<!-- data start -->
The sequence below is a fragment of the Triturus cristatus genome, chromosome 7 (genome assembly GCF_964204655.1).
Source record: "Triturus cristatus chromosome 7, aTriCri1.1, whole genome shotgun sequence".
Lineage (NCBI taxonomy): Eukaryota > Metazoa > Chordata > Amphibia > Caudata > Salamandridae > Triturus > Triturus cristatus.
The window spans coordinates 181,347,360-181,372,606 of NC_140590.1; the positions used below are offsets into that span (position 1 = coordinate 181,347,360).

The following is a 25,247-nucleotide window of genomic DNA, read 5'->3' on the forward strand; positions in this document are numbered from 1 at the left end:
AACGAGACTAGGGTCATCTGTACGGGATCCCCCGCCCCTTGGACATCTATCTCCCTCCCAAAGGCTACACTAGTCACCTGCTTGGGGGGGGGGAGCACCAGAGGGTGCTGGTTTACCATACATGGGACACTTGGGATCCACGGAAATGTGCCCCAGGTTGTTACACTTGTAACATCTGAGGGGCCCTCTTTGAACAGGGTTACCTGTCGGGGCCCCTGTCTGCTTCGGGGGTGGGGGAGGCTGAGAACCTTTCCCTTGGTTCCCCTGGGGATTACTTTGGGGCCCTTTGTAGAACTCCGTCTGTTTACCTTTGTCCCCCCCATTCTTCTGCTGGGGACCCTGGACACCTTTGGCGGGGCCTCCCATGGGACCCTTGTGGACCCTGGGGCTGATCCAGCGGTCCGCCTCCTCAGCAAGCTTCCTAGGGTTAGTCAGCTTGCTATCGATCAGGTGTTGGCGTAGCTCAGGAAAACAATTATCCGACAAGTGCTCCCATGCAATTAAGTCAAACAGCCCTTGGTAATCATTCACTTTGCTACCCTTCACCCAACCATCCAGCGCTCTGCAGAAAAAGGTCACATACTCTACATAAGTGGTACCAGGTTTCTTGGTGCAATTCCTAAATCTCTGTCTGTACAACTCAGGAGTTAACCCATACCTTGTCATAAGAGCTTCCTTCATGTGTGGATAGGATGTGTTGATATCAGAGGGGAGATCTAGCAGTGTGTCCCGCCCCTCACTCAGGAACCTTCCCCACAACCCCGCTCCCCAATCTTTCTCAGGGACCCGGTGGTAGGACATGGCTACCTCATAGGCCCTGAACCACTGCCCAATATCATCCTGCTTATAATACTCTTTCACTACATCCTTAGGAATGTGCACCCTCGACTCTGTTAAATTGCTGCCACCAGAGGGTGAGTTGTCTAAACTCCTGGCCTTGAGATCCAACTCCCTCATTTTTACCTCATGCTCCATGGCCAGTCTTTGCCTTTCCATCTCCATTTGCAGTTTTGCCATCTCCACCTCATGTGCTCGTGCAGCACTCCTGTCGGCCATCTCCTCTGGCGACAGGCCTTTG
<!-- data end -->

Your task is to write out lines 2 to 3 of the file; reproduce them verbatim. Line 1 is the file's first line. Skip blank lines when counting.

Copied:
Source record: "Triturus cristatus chromosome 7, aTriCri1.1, whole genome shotgun sequence".
Lineage (NCBI taxonomy): Eukaryota > Metazoa > Chordata > Amphibia > Caudata > Salamandridae > Triturus > Triturus cristatus.